Effects of on-board storage and electrical stunning of wild cod (Gadus morhua) and haddock (Melanogrammus aeglefinus) on brain and heart activity

E. Lambooij, H. Digre, H.G.M. Reimert, I.G. Aursand, L. Grimso, J.W. van de Vis

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Cod and haddock captured with commercial trawling gear were taken immediately after landing on deck to on-board storage in dry bins for measuring brain and heart activity, and behaviour. Other groups were first stored in holding tanks and then electrically stunned with a prototype "dry stunner". For stunning 52 V-rms was applied on individual fish for 1 s. As a result, the cod and haddock received an electrical current of 0.34 +/- 0.09 and 0.36 +/- 0.12 A(rms), respectively. Electrical activity in the brain and heart was measured before and after electrical stunning. The fish remained conscious for at least 2 h after landing and during on-board storage as indicated by the electrical activity measured in brain and heart. Behavioural responsiveness to administered stimuli was absent in both species. After electrical stunning, both species showed a general epileptiform insult which was characterised by a tonic phase followed by a clonic phase and terminating with an exhaustion phase. Since the fish remained conscious after landing and storage, electrical stunning and subsequent killing with a throat cut, may provide an option for improving fish welfare on-board commercial fishing vessels. In particular, we recommend to stun and kill wild cod and haddock as soon as possible after landing on deck using a dry stunner applying 52 V-rms (coupled AC/DC current) for more than 3 s. (C) 2012 Elsevier B.V. All rights reserved.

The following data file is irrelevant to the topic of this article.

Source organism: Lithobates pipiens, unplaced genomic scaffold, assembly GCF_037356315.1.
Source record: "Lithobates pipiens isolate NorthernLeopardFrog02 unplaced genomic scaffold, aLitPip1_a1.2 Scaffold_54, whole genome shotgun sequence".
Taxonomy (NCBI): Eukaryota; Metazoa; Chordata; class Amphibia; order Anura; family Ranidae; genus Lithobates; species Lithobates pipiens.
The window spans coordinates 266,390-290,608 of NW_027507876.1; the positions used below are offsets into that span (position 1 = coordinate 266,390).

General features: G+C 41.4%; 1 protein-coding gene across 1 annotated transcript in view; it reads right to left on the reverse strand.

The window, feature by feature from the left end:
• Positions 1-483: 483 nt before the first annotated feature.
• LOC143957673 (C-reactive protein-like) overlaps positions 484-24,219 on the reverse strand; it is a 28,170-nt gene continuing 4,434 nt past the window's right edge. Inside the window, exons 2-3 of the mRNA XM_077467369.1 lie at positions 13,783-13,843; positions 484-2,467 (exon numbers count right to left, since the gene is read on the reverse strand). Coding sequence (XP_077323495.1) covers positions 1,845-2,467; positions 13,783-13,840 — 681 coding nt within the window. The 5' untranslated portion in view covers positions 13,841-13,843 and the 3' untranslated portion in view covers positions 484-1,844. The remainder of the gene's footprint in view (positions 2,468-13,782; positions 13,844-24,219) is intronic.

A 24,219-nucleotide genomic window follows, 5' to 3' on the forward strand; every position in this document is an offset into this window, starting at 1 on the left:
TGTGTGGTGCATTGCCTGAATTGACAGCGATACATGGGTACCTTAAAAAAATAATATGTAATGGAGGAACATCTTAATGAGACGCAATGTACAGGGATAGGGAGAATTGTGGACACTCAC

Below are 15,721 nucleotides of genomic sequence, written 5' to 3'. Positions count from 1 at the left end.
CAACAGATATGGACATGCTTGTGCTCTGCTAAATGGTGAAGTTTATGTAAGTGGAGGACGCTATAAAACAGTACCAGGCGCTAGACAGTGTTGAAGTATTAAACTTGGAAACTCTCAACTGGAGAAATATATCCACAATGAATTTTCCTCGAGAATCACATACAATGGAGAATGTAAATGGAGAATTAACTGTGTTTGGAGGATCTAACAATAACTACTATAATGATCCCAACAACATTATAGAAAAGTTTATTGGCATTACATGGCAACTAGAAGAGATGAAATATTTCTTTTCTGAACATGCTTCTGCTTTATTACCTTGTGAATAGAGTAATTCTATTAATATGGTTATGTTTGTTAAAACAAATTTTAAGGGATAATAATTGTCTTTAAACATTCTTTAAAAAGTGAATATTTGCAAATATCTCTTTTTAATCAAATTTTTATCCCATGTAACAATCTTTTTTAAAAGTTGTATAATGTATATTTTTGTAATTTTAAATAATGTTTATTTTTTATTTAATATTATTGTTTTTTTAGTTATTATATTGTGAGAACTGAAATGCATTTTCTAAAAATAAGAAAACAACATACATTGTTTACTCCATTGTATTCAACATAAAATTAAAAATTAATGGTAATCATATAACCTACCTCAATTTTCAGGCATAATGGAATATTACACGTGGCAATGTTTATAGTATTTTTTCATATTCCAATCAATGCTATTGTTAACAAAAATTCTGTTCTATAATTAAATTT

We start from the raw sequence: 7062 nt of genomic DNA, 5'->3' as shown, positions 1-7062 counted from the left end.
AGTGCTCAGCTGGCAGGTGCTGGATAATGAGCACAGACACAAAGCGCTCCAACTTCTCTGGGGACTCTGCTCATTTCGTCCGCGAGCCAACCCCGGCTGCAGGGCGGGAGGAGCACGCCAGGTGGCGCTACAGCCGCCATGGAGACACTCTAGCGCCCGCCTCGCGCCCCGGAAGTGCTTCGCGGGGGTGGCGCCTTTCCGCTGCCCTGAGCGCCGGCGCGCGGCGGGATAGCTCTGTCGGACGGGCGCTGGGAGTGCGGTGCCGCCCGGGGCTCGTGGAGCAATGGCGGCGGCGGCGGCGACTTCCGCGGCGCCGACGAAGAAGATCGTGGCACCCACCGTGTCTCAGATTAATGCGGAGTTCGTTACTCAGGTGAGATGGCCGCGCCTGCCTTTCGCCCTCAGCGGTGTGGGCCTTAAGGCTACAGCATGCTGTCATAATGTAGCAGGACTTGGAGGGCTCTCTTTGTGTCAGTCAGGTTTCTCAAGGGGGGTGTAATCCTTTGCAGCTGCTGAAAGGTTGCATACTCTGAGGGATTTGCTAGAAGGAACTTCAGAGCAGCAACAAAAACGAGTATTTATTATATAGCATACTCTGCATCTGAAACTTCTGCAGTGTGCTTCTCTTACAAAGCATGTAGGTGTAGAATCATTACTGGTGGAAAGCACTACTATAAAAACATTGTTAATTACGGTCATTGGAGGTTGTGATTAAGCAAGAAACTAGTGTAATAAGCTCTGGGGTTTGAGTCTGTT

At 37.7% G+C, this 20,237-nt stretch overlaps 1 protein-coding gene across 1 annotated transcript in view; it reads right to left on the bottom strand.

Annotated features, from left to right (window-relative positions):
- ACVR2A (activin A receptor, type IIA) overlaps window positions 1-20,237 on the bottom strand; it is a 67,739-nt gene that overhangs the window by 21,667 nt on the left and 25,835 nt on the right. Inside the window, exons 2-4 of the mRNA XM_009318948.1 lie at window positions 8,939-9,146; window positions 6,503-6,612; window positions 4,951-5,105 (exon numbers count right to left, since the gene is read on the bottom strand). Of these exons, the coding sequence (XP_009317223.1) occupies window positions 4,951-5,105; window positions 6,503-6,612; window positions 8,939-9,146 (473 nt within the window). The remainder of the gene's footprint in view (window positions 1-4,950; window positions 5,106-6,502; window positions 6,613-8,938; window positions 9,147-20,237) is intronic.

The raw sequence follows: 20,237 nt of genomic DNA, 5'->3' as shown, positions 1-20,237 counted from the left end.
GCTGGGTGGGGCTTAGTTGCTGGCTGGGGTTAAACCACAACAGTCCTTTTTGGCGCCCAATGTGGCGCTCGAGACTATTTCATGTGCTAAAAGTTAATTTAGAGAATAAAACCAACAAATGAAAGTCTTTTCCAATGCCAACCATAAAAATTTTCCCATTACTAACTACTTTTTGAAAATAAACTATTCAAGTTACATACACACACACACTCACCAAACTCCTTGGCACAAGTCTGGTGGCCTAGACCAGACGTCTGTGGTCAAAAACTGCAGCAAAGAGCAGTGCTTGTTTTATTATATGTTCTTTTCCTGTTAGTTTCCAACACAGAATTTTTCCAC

Original languageEnglish
Pages (from-to)1-8
JournalFisheries Research
Issue number2012
Publication statusPublished - 2012



  • farmed atlantic cod
  • common carp
  • fish
  • pain
  • welfare
  • stress
  • l.

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